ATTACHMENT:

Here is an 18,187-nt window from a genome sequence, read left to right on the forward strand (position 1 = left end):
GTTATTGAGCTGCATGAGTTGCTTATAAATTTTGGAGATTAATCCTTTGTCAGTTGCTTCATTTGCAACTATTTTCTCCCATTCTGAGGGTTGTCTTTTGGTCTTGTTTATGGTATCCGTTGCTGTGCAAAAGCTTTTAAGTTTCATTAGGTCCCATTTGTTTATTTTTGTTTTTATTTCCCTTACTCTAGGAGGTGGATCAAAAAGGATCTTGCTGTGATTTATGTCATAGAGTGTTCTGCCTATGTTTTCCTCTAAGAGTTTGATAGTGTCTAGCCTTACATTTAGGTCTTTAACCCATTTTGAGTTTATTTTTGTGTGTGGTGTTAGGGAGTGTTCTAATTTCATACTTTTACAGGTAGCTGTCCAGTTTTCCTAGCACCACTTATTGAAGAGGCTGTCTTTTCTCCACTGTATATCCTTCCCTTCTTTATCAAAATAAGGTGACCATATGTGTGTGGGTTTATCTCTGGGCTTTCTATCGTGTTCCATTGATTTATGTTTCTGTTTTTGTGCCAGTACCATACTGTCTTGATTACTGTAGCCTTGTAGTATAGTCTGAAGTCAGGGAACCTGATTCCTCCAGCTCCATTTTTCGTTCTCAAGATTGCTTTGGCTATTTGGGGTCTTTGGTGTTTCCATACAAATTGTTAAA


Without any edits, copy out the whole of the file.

Here is an 18,187-nt window from a genome sequence, read left to right on the forward strand (position 1 = left end):
GTTATTGAGCTGCATGAGTTGCTTATAAATTTTGGAGATTAATCCTTTGTCAGTTGCTTCATTTGCAACTATTTTCTCCCATTCTGAGGGTTGTCTTTTGGTCTTGTTTATGGTATCCGTTGCTGTGCAAAAGCTTTTAAGTTTCATTAGGTCCCATTTGTTTATTTTTGTTTTTATTTCCCTTACTCTAGGAGGTGGATCAAAAAGGATCTTGCTGTGATTTATGTCATAGAGTGTTCTGCCTATGTTTTCCTCTAAGAGTTTGATAGTGTCTAGCCTTACATTTAGGTCTTTAACCCATTTTGAGTTTATTTTTGTGTGTGGTGTTAGGGAGTGTTCTAATTTCATACTTTTACAGGTAGCTGTCCAGTTTTCCTAGCACCACTTATTGAAGAGGCTGTCTTTTCTCCACTGTATATCCTTCCCTTCTTTATCAAAATAAGGTGACCATATGTGTGTGGGTTTATCTCTGGGCTTTCTATCGTGTTCCATTGATTTATGTTTCTGTTTTTGTGCCAGTACCATACTGTCTTGATTACTGTAGCCTTGTAGTATAGTCTGAAGTCAGGGAACCTGATTCCTCCAGCTCCATTTTTCGTTCTCAAGATTGCTTTGGCTATTTGGGGTCTTTGGTGTTTCCATACAAATTGTTAAA